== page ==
AC joint injury, also known as acromioclavicular joint injury, is a common shoulder injury that affects the joint where the clavicle (collarbone) meets the acromion process of the scapula (shoulder blade). This injury can range from a mild sprain (Type 1 and 2) to a complete separation of the joint (Type 3, 4, 5), depending on the severity of the trauma.
Physiotherapy plays a crucial role in the management and rehabilitation of low grade AC joint injuries, and post surgery in higher grade AC joint injury. Physiotherapy management focuses on helping individuals regain shoulder function, reduce pain, and restore stability. By following the 5 stages of rehab, individuals with AC joint injuries can achieve optimal recovery and return to their daily activities.
- Pain and symptom management: The initial stage of rehab focuses on pain relief and managing symptoms associated with AC joint injuries. Physiotherapists may employ techniques such as manual therapy, joint mobilizations, ice and heat therapy, or gentle exercises to reduce pain and inflammation in the affected area. They also may recommend activity modification and the use of supportive devices, such as slings or braces, to provide stability and protect the joint.
- Range of motion: Once pain is under control, the next stage involves restoring and improving the range of motion in the shoulder joint. Physiotherapy exercises may include stretching techniques to increase flexibility and mobility in the shoulder.Such passive and active range of motion exercises help to restore the full range of motion in the shoulder joint and prevent stiffness.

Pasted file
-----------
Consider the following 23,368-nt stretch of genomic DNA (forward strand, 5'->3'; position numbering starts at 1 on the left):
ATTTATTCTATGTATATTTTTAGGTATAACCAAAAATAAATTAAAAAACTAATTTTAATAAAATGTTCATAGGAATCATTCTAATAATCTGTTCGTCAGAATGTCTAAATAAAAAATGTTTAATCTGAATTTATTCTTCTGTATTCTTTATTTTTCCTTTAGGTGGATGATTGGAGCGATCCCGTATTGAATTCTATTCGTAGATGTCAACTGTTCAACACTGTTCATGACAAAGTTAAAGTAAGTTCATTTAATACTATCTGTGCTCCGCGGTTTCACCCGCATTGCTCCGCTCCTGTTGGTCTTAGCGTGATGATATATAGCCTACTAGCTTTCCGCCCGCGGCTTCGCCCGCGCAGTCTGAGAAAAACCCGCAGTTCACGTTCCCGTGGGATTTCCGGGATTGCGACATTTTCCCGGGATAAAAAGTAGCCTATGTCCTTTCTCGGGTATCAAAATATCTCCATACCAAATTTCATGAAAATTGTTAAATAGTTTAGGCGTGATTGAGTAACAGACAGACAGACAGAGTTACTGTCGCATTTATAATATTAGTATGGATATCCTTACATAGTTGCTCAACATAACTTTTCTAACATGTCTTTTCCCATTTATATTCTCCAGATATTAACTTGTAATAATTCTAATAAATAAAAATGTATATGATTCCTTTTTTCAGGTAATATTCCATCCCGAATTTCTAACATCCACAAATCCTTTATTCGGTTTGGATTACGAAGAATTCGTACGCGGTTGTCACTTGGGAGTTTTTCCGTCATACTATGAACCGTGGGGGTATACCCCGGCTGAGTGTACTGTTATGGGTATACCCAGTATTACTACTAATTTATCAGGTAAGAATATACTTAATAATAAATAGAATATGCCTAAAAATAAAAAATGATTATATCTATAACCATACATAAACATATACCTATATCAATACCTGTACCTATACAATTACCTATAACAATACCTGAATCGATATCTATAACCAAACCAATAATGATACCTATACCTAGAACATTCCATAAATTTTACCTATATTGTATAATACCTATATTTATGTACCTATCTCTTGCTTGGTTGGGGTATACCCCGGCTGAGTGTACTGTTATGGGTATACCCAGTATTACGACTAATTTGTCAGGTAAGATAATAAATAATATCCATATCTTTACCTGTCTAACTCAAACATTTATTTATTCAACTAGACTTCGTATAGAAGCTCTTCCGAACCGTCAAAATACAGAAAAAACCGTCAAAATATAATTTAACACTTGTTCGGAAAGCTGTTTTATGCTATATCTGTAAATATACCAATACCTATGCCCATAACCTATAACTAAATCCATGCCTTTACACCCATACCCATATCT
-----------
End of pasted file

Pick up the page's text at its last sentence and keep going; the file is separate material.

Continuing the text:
- Motor control: Stage 3 of rehab focuses on improving neuromuscular control and stability around the AC joint. Physiotherapists design exercises that target the muscles surrounding the shoulder, including the rotator cuff muscles, deltoids, and scapular stabilizers. These exercises aim to improve muscle strength, control, and coordination to provide stability to the AC joint.
- Strengthening: In stage 4, the emphasis is on strengthening the muscles surrounding the AC joint to provide support and stability. Physiotherapy exercises may include resistance training using bands, weights, or bodyweight to target the rotator cuff muscles, deltoids, and scapular stabilizers. Strengthening these muscles helps to improve joint stability, reduce stress on the AC joint, and restore optimal shoulder function.
- Maintenance: The final stage of rehab focuses on maintaining the gains achieved in the previous stages and minimising the recurrence of symptoms. Individuals are encouraged to continue with a tailored exercise program that includes a combination of range of motion exercises, strengthening exercises, and functional movements. Physiotherapists provide guidance on proper movement patterns, posture, and modifications for daily activities and sports to prevent overloading the AC joint and to maintain shoulder health in the long term.
Following an AC joint injury, return-to-sport or functional activities are gradually introduced based on individual progress and physical readiness to re-engage in such activities.
It’s important to note that the management of AC joint injuries should be tailored to the specific needs and goals of each individual. Physiotherapists at Range Physio will work closely with their patients to develop personalized treatment plans, monitor progress, and provide education and guidance throughout the rehabilitation process. By addressing pain, improving range of motion, enhancing motor control, and strengthening the shoulder muscles, physiotherapy can effectively manage AC joint injuries and help individuals regain pain-free shoulder function and stability.
For more information regarding AC joint injuries please visit: